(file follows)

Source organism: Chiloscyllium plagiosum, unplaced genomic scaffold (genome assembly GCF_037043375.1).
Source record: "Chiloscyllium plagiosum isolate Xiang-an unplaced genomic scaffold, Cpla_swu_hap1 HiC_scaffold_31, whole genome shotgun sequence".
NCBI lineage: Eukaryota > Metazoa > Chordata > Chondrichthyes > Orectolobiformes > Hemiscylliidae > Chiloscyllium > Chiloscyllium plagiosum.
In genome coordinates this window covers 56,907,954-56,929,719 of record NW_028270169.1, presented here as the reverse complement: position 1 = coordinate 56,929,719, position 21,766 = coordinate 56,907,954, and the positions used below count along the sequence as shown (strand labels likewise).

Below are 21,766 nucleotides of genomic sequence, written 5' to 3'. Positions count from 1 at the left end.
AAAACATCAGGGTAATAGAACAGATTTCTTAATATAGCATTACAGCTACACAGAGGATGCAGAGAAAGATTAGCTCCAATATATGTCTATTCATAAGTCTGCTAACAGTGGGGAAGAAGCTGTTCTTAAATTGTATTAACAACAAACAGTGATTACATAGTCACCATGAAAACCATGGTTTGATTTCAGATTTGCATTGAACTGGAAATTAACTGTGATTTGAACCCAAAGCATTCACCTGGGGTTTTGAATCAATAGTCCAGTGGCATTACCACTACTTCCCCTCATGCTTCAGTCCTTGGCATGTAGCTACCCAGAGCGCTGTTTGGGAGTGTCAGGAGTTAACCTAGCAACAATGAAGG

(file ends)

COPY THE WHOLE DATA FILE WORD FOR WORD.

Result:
Source organism: Chiloscyllium plagiosum, unplaced genomic scaffold (genome assembly GCF_037043375.1).
Source record: "Chiloscyllium plagiosum isolate Xiang-an unplaced genomic scaffold, Cpla_swu_hap1 HiC_scaffold_31, whole genome shotgun sequence".
NCBI lineage: Eukaryota > Metazoa > Chordata > Chondrichthyes > Orectolobiformes > Hemiscylliidae > Chiloscyllium > Chiloscyllium plagiosum.
In genome coordinates this window covers 56,907,954-56,929,719 of record NW_028270169.1, presented here as the reverse complement: position 1 = coordinate 56,929,719, position 21,766 = coordinate 56,907,954, and the positions used below count along the sequence as shown (strand labels likewise).

Below are 21,766 nucleotides of genomic sequence, written 5' to 3'. Positions count from 1 at the left end.
AAAACATCAGGGTAATAGAACAGATTTCTTAATATAGCATTACAGCTACACAGAGGATGCAGAGAAAGATTAGCTCCAATATATGTCTATTCATAAGTCTGCTAACAGTGGGGAAGAAGCTGTTCTTAAATTGTATTAACAACAAACAGTGATTACATAGTCACCATGAAAACCATGGTTTGATTTCAGATTTGCATTGAACTGGAAATTAACTGTGATTTGAACCCAAAGCATTCACCTGGGGTTTTGAATCAATAGTCCAGTGGCATTACCACTACTTCCCCTCATGCTTCAGTCCTTGGCATGTAGCTACCCAGAGCGCTGTTTGGGAGTGTCAGGAGTTAACCTAGCAACAATGAAGG